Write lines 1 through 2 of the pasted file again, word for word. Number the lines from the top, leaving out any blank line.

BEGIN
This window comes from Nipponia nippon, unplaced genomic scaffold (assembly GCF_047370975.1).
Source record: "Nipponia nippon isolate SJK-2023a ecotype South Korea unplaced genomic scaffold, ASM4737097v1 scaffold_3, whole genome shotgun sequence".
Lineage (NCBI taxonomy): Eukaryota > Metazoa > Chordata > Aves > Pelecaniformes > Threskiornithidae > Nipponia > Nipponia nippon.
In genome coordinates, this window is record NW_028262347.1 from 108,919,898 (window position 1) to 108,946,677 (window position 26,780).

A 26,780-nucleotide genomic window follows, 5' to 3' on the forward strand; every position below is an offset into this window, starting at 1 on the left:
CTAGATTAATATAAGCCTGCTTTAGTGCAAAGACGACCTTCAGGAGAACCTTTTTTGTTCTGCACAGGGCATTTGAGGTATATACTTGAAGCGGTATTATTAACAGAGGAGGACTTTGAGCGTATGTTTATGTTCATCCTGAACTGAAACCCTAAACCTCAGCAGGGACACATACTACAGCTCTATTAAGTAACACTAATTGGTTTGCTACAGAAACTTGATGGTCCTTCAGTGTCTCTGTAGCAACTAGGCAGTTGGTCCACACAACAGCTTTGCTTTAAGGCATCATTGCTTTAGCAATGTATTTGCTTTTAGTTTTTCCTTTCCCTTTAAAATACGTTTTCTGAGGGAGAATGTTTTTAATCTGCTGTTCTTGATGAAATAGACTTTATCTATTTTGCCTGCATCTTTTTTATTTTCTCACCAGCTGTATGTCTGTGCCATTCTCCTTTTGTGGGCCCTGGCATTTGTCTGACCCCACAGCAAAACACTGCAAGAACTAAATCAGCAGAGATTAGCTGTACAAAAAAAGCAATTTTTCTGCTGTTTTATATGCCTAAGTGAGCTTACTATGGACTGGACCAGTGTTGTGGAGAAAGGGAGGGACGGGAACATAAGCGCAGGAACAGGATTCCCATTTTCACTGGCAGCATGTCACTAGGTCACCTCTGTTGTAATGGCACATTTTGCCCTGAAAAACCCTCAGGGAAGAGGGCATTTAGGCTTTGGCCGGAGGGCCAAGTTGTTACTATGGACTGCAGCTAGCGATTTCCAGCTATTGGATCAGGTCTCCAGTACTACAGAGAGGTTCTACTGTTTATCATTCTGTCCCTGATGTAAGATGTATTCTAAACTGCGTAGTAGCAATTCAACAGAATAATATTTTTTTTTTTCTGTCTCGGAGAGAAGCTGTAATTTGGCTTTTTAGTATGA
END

This window comes from Nipponia nippon, unplaced genomic scaffold (assembly GCF_047370975.1).
Source record: "Nipponia nippon isolate SJK-2023a ecotype South Korea unplaced genomic scaffold, ASM4737097v1 scaffold_3, whole genome shotgun sequence".